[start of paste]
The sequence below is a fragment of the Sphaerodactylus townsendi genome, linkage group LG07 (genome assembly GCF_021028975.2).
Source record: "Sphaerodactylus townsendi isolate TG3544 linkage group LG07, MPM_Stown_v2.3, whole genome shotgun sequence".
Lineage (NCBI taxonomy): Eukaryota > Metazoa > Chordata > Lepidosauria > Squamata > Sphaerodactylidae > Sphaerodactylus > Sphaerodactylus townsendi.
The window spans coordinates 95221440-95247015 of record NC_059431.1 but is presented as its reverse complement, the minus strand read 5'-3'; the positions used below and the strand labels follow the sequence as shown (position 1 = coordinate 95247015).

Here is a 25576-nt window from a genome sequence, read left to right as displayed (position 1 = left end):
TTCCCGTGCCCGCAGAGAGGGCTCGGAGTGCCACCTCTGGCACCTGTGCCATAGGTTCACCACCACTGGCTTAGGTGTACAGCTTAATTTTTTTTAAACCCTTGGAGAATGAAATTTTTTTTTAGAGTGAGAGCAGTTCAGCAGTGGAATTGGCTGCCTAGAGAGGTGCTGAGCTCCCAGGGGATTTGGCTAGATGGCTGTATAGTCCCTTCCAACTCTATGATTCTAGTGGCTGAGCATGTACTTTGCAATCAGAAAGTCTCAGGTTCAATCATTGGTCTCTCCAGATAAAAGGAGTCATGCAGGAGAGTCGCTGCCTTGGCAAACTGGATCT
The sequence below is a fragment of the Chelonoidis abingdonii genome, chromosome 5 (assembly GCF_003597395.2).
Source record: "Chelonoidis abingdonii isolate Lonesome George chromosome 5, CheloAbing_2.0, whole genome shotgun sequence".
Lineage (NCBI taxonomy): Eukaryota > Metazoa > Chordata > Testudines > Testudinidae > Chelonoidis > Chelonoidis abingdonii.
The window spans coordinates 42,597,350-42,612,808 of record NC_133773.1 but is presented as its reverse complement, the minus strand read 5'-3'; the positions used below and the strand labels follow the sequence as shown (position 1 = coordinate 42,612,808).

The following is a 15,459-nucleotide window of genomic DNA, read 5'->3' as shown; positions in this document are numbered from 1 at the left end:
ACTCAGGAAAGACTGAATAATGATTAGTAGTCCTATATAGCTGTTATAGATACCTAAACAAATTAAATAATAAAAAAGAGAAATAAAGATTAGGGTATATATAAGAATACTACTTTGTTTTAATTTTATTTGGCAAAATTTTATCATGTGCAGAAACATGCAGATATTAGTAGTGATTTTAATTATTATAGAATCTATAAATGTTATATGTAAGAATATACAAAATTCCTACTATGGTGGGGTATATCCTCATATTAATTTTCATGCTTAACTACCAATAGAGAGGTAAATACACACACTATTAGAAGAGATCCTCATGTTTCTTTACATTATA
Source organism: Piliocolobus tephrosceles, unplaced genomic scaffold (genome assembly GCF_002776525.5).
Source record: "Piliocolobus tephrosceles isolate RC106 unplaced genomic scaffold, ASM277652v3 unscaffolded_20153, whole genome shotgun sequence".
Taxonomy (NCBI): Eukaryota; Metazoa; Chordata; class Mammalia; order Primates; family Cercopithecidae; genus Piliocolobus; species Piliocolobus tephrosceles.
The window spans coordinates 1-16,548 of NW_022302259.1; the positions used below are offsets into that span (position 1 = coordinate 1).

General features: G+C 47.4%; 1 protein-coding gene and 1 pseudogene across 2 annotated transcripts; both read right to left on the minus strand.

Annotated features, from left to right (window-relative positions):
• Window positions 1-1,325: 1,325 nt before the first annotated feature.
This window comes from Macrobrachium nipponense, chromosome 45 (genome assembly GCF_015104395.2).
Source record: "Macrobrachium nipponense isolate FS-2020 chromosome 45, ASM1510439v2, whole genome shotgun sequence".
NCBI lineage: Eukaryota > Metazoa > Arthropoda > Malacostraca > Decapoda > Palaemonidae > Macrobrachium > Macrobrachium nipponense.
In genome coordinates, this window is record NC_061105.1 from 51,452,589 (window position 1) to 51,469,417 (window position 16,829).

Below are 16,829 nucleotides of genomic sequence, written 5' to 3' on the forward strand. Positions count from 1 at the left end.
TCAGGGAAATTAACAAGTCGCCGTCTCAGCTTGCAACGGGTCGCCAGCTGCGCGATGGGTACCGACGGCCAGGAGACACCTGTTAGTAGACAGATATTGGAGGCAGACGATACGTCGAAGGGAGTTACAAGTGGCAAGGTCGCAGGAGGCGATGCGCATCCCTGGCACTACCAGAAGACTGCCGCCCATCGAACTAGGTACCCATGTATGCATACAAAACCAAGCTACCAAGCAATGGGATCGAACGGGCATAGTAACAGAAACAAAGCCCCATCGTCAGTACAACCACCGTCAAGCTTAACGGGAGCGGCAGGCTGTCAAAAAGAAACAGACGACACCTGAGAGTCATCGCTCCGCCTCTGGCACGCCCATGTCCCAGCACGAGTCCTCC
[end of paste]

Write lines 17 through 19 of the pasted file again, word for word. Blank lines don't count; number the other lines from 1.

General features: G+C 47.4%; 1 protein-coding gene and 1 pseudogene across 2 annotated transcripts; both read right to left on the minus strand.

Annotated features, from left to right (window-relative positions):
• Window positions 1-1,325: 1,325 nt before the first annotated feature.